She’s 99 years old, with a beautiful smile and a sense of joy that is contagious. It seems people can’t help but smile themselves when they see Josephine Bartolotta. I know I did when I met her recently. She was born on Oct. 6, 1917, when the Main Street lift bridge was just three years old. The sixth of 10 children of Salvatore and Rosa Bartolotta, Josephine grew up on John Street on the north side, later renamed to the more dignified State Street thanks to her dad’s influence. The walk to school on East Avenue included daily crossings over several railroad tracks. Josephine recalls an accident involving a train and a man crossing the tracks. From that point on, and despite the prevailing north side bias, her parents arranged for her to attend the school on West Church Street. No dangerous railroad tracks – just the lift bridge to contend with.
Her family has been a source of pride for a lifetime. Brothers Anthony, Lewis, and Victor served their country during World War II. Her father taught Italian to school teacher May Chesbro in exchange for English lessons. Josephine recalled his friendship with Doc Kraai and their somewhat challenging conversations, given the three languages involved, English, Dutch and Italian.
Josephine knows a lot of people. That’s what comes with being a vibrant, active member of the community for longer than just about everyone. Many know her from 31 years of teaching religious education classes for the Church of the Assumption. Even more recall her career for our local newspaper, beginning in 1953 as a proofreader. She also served as office manager and supported the company’s other branches in Penfield, Victor and Webster.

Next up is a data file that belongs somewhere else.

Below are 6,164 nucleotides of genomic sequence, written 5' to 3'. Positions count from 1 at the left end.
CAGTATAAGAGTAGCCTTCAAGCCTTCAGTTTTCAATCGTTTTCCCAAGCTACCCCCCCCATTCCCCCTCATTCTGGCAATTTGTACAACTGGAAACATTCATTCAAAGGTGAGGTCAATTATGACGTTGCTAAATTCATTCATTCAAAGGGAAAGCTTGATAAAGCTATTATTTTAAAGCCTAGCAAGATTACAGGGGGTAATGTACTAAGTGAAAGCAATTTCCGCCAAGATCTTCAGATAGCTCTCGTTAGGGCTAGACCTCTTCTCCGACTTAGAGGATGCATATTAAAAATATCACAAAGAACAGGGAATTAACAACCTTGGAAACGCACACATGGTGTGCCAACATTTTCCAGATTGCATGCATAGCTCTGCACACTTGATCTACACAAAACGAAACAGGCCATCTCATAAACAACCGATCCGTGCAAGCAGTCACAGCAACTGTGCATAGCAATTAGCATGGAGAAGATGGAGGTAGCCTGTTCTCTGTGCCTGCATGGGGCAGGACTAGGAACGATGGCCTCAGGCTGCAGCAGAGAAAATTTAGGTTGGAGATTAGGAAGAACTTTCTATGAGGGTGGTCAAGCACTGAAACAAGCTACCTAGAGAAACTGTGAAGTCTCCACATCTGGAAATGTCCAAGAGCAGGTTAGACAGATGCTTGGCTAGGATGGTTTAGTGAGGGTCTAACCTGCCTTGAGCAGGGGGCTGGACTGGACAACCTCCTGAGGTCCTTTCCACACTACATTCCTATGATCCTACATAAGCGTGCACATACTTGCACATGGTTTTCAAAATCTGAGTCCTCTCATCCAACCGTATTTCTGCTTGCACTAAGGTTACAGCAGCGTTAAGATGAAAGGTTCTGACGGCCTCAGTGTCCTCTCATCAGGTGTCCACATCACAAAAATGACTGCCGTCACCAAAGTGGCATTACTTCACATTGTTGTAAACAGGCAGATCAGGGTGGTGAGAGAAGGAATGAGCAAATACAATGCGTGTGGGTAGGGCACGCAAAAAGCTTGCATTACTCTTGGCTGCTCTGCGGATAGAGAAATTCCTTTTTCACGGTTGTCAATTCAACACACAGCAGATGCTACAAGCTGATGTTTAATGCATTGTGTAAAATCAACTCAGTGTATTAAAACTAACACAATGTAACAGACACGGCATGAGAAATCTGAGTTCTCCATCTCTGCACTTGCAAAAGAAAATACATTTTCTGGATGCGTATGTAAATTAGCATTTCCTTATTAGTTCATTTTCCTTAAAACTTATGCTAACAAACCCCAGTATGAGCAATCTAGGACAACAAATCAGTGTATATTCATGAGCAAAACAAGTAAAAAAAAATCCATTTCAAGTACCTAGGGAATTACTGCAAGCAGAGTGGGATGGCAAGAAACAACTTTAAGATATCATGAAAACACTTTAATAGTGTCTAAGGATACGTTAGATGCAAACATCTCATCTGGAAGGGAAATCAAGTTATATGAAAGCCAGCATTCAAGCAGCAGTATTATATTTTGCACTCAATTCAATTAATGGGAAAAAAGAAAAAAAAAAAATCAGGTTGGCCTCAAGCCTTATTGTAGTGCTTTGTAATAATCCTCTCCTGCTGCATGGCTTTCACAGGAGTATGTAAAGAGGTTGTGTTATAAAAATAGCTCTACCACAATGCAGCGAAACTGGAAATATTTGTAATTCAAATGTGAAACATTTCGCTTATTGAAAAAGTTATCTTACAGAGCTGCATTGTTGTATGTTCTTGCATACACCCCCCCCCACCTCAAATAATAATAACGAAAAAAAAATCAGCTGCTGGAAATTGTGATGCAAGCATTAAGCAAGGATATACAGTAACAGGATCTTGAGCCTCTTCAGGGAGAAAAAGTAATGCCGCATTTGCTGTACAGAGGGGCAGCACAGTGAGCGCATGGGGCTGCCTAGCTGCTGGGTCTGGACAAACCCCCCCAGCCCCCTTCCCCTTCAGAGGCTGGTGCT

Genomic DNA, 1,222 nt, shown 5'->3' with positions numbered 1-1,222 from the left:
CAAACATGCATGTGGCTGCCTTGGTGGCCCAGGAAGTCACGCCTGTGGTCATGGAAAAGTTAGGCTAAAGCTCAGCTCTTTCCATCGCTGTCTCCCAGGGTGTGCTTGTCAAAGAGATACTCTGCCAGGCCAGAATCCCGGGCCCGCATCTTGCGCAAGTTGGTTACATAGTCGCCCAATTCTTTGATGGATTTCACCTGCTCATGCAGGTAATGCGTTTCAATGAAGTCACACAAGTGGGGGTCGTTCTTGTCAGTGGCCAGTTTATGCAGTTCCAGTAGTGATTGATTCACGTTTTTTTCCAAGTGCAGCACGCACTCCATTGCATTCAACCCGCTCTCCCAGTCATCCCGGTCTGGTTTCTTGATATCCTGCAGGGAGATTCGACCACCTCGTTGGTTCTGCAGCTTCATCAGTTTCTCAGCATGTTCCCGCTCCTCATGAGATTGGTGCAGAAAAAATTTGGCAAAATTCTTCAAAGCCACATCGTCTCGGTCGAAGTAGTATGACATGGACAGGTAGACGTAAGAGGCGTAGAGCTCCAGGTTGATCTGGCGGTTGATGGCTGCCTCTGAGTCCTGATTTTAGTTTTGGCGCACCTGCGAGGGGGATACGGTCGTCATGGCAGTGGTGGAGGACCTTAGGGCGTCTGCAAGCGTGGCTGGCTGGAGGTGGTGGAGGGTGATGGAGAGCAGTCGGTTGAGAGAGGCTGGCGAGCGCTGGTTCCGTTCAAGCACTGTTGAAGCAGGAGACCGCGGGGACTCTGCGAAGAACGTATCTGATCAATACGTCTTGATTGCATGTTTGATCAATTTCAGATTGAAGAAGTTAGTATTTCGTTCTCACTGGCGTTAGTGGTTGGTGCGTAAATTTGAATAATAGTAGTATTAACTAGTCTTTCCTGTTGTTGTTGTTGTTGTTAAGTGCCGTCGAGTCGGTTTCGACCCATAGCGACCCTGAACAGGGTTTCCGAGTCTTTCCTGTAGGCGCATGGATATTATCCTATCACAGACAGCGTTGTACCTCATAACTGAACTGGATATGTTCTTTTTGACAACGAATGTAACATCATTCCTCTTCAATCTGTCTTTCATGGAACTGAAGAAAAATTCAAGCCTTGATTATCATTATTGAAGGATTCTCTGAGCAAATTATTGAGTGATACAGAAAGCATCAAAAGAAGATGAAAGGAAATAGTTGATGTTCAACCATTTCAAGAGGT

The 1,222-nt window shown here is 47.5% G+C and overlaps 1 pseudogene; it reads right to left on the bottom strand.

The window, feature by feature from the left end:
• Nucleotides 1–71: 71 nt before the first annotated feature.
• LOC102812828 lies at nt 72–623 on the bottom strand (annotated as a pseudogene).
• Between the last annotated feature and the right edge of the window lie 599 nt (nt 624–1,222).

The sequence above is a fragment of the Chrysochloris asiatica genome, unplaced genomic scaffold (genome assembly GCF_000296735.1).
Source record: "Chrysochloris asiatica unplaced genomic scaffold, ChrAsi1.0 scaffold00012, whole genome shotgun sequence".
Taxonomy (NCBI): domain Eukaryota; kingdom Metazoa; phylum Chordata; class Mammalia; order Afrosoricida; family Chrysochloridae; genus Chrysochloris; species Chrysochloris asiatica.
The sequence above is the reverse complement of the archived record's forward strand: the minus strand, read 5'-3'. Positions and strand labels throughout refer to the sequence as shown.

Josephine’s “Fairport Looks Back” columns are a lasting contribution to our community. She relentlessly sifted through newspapers from the past for stories of interest, of babies born, weddings, retirements and the news of the day. In one example, her “Fairport Looks Back” column recalled 1945 and detailed the contributions of Parce Avenue’s Gropp family to the war effort. This included five sons serving in the military and both parents, each working in the defense industry. Their daughter did her part too, as Josephine’s column noted: “…their only daughter, Katherine, has already contributed 14 pints of blood as an additional aid to the war effort.” For me, Josephine’s extensive collection of columns are an interesting and useful source of information.
The name Bartolotta is special to many people in Fairport and Perinton. I am grateful for the opportunity to have met and learned from Josephine Bartolotta, one of this community’s true gems.